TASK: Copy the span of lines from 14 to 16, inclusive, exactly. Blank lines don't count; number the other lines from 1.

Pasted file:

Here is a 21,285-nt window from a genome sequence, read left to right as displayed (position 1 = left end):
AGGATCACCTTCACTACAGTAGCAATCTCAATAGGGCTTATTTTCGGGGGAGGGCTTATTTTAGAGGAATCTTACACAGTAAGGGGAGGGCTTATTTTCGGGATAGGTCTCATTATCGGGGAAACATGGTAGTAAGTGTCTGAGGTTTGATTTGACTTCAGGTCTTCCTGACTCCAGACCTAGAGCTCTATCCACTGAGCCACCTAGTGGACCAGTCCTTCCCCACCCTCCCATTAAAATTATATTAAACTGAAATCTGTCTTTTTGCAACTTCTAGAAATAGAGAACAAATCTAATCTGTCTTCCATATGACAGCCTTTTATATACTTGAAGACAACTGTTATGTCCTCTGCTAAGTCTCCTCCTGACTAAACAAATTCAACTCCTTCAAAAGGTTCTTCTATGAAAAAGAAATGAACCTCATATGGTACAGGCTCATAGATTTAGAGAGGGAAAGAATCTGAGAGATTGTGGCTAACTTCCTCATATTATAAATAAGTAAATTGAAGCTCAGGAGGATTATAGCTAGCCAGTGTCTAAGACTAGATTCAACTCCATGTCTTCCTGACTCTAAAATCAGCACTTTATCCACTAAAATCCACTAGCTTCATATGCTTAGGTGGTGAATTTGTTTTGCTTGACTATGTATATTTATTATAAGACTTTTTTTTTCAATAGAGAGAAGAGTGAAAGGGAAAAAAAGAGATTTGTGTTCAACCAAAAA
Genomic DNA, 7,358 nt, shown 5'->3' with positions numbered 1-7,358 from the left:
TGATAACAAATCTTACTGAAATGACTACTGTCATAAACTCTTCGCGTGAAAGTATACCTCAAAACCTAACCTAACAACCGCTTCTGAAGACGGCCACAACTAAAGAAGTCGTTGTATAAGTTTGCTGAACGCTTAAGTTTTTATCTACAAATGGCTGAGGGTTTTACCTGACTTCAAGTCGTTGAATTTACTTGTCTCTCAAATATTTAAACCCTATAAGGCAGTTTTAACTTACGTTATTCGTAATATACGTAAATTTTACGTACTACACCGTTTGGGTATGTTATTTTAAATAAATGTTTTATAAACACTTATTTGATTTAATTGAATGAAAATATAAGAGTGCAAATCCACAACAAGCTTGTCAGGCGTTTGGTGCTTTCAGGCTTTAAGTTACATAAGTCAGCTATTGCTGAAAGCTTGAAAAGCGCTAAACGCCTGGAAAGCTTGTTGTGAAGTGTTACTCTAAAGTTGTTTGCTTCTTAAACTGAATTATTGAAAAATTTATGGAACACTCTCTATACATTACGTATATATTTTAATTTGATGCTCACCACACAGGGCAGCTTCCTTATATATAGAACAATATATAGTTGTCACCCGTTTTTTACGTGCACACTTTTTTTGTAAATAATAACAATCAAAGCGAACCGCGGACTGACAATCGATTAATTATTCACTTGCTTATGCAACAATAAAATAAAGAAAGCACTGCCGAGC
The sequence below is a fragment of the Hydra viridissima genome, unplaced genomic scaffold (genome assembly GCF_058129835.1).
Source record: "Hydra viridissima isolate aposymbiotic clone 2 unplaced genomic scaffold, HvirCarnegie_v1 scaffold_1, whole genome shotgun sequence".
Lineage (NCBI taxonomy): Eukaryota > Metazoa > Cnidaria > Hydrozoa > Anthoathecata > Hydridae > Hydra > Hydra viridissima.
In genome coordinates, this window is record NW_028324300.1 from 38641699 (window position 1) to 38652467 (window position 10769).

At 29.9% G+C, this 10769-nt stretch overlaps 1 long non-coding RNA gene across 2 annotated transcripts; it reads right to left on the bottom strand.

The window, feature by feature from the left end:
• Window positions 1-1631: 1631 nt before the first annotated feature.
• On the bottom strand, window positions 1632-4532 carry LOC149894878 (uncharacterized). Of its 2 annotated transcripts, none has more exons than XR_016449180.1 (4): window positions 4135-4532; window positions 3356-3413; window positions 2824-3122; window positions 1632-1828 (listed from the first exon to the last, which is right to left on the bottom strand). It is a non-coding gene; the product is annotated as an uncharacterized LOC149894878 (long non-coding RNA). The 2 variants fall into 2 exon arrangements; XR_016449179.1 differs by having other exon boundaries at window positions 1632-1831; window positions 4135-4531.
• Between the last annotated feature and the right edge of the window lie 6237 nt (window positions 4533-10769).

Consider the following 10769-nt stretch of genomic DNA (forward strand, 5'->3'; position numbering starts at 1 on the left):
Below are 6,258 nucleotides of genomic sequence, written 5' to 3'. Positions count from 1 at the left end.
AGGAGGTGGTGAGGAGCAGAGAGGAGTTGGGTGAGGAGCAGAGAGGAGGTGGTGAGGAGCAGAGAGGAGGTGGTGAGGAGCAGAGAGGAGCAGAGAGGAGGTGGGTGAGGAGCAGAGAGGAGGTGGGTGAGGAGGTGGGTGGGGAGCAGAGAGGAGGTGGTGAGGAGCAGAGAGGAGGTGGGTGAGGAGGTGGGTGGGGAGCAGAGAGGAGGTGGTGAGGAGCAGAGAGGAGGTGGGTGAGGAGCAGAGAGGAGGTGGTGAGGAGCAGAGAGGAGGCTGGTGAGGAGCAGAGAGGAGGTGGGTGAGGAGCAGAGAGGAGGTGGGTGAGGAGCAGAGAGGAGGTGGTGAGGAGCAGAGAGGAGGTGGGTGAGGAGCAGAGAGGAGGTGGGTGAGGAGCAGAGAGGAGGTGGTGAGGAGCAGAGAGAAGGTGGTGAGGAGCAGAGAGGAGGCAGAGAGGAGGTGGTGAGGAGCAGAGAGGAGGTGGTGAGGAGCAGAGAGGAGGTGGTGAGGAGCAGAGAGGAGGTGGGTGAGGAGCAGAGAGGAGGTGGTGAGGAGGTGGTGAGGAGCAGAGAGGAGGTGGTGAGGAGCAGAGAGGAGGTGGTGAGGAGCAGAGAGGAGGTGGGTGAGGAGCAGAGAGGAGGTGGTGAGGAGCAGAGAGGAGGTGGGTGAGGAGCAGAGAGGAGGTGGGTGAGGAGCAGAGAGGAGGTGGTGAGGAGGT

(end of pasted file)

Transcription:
Consider the following 10769-nt stretch of genomic DNA (forward strand, 5'->3'; position numbering starts at 1 on the left):
Below are 6,258 nucleotides of genomic sequence, written 5' to 3'. Positions count from 1 at the left end.
AGGAGGTGGTGAGGAGCAGAGAGGAGTTGGGTGAGGAGCAGAGAGGAGGTGGTGAGGAGCAGAGAGGAGGTGGTGAGGAGCAGAGAGGAGCAGAGAGGAGGTGGGTGAGGAGCAGAGAGGAGGTGGGTGAGGAGGTGGGTGGGGAGCAGAGAGGAGGTGGTGAGGAGCAGAGAGGAGGTGGGTGAGGAGGTGGGTGGGGAGCAGAGAGGAGGTGGTGAGGAGCAGAGAGGAGGTGGGTGAGGAGCAGAGAGGAGGTGGTGAGGAGCAGAGAGGAGGCTGGTGAGGAGCAGAGAGGAGGTGGGTGAGGAGCAGAGAGGAGGTGGGTGAGGAGCAGAGAGGAGGTGGTGAGGAGCAGAGAGGAGGTGGGTGAGGAGCAGAGAGGAGGTGGGTGAGGAGCAGAGAGGAGGTGGTGAGGAGCAGAGAGAAGGTGGTGAGGAGCAGAGAGGAGGCAGAGAGGAGGTGGTGAGGAGCAGAGAGGAGGTGGTGAGGAGCAGAGAGGAGGTGGTGAGGAGCAGAGAGGAGGTGGGTGAGGAGCAGAGAGGAGGTGGTGAGGAGGTGGTGAGGAGCAGAGAGGAGGTGGTGAGGAGCAGAGAGGAGGTGGTGAGGAGCAGAGAGGAGGTGGGTGAGGAGCAGAGAGGAGGTGGTGAGGAGCAGAGAGGAGGTGGGTGAGGAGCAGAGAGGAGGTGGGTGAGGAGCAGAGAGGAGGTGGTGAGGAGGT